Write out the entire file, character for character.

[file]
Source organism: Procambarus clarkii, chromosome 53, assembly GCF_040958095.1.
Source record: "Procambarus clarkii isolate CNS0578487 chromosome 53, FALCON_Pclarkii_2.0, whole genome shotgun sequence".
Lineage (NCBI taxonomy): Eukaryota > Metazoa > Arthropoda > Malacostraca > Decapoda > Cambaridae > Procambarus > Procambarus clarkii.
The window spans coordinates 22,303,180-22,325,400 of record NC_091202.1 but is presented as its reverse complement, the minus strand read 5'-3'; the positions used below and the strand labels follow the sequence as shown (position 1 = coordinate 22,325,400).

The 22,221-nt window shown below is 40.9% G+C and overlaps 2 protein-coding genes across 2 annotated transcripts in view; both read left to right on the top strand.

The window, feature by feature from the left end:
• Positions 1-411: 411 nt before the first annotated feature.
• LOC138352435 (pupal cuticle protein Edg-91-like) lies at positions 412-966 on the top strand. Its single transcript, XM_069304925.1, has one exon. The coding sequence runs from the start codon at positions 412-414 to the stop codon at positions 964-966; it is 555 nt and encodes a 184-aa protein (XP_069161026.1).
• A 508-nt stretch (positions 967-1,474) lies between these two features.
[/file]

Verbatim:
Source organism: Procambarus clarkii, chromosome 53, assembly GCF_040958095.1.
Source record: "Procambarus clarkii isolate CNS0578487 chromosome 53, FALCON_Pclarkii_2.0, whole genome shotgun sequence".
Lineage (NCBI taxonomy): Eukaryota > Metazoa > Arthropoda > Malacostraca > Decapoda > Cambaridae > Procambarus > Procambarus clarkii.
The window spans coordinates 22,303,180-22,325,400 of record NC_091202.1 but is presented as its reverse complement, the minus strand read 5'-3'; the positions used below and the strand labels follow the sequence as shown (position 1 = coordinate 22,325,400).

The 22,221-nt window shown below is 40.9% G+C and overlaps 2 protein-coding genes across 2 annotated transcripts in view; both read left to right on the top strand.

The window, feature by feature from the left end:
• Positions 1-411: 411 nt before the first annotated feature.
• LOC138352435 (pupal cuticle protein Edg-91-like) lies at positions 412-966 on the top strand. Its single transcript, XM_069304925.1, has one exon. The coding sequence runs from the start codon at positions 412-414 to the stop codon at positions 964-966; it is 555 nt and encodes a 184-aa protein (XP_069161026.1).
• A 508-nt stretch (positions 967-1,474) lies between these two features.